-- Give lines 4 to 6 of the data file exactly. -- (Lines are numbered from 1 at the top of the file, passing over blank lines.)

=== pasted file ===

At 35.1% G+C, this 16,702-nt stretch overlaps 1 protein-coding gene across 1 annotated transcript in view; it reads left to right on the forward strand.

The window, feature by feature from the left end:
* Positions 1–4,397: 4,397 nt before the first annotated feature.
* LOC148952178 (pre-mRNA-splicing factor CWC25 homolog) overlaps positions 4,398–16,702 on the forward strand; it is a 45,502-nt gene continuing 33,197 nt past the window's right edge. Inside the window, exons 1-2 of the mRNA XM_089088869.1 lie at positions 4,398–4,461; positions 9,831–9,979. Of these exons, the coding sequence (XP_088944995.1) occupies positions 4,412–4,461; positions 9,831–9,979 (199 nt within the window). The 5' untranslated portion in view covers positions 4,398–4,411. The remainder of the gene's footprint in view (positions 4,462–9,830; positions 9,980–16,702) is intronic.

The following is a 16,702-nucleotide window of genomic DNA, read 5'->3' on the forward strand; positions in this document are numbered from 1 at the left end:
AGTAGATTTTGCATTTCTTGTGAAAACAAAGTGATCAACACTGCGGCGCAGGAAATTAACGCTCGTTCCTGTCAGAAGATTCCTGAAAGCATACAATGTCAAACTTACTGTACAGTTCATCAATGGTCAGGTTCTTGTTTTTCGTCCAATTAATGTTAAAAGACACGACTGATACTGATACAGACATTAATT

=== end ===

* LOC148952178 (pre-mRNA-splicing factor CWC25 homolog) overlaps positions 4,398–16,702 on the forward strand; it is a 45,502-nt gene continuing 33,197 nt past the window's right edge. Inside the window, exons 1-2 of the mRNA XM_089088869.1 lie at positions 4,398–4,461; positions 9,831–9,979. Of these exons, the coding sequence (XP_088944995.1) occupies positions 4,412–4,461; positions 9,831–9,979 (199 nt within the window). The 5' untranslated portion in view covers positions 4,398–4,411. The remainder of the gene's footprint in view (positions 4,462–9,830; positions 9,980–16,702) is intronic.

The following is a 16,702-nucleotide window of genomic DNA, read 5'->3' on the forward strand; positions in this document are numbered from 1 at the left end:
AGTAGATTTTGCATTTCTTGTGAAAACAAAGTGATCAACACTGCGGCGCAGGAAATTAACGCTCGTTCCTGTCAGAAGATTCCTGAAAGCATACAATGTCAAACTTACTGTACAGTTCATCAATGGTCAGGTTCTTGTTTTTCGTCCAATTAATGTTAAAAGACACGACTGATACTGATACAGACATTAATT